Cold Hands, Warm Heart
With half of the country swapping their slippers for flippers as flooding hit, our mid-Wales test venue was mercifully unaffected: slippery rather than submerged - conditions were ripe for testing a two-stroke. And although sunshine gave way to showers almost as soon as we arrived, things began well for the Beta as it tipped the RUST digital scales at 111.8kg. Not quite as good as the 109.9 kilos the Italians claim, but right on the money for the 300 class, and lighter than all but the Austrian-made machines.
The Beta continues to impress as I thumb the electric start button - something no modern enduro machine, either two- or four-stroke, can afford to be without. The motor bursts into life with the first turn of the starter gear, and the same story is played out throughout the day. There’s no protracted churning, with the throttle cracked a smidgen it fires-up at the first revolution every single time. I never bother with the kicker.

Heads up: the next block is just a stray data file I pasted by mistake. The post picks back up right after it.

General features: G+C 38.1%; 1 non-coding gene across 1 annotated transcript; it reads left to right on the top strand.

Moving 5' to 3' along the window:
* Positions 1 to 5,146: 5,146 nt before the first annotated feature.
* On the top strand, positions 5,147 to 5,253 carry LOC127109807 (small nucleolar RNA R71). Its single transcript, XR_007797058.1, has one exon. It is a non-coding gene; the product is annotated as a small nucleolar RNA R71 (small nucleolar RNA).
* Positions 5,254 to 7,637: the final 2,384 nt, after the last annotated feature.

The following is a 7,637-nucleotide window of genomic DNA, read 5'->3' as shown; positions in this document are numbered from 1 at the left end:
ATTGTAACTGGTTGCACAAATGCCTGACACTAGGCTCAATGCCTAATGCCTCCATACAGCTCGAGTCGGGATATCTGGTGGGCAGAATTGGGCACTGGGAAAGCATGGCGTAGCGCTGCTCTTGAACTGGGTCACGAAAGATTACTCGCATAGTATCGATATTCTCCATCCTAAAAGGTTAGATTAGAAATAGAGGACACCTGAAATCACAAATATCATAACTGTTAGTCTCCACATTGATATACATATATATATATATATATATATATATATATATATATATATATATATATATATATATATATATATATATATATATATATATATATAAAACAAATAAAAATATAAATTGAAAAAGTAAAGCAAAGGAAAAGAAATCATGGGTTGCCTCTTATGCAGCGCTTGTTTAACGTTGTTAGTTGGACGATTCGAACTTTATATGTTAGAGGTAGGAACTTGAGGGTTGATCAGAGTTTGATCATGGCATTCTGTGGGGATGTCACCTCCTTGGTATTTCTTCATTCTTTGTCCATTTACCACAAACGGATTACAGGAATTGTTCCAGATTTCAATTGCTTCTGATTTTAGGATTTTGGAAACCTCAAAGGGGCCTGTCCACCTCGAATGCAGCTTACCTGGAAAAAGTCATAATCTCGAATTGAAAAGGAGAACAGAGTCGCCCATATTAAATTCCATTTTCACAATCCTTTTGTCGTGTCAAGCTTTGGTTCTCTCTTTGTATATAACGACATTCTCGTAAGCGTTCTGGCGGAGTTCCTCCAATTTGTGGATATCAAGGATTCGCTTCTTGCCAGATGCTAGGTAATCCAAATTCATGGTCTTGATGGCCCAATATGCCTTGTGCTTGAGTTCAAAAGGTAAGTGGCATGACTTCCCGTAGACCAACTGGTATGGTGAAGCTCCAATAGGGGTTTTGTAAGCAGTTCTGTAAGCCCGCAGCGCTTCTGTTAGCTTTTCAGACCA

This is excellent, though the location of the starter motor does concern me slightly. It’s tucked beneath the motor, snugly located within the frame rails and protected by the plastic sumpguard, so hopefully it’s not going to suffer from impact damage. However, it is likely to see an awful lot of dirt packed-in around it, and I’d want to keep all of the contacts and connections clean to keep corrosion at bay.
Anyway, it doesn’t take long for the engine to settle to an even idle, and with the choke off it revs cleanly. Time to play…
The first few hundred yards take us out of a small quarry and into the woods. Beneath the carpet of fallen leaves the mud is thick and claggy, doing its utmost to clog the tyres. I try a ‘trialsy’ approach, picking my way through, and it works until we reach a sharp turn, then a steep climb. Three-quarters of the way up I run out of grip, and talent, and the rear wheel steps-out as it meets a root. Back down and try again, though this time the route is straight up, no messin’.
Third gear, build the revs, and the tyre spins momentarily until it clears its filling of mud. Then we rocket up the hill, accompanied by a deep ‘bwoooar’ from the FMF pipe. There’s absolutely no fuss; no slithering: just effortless forward motion.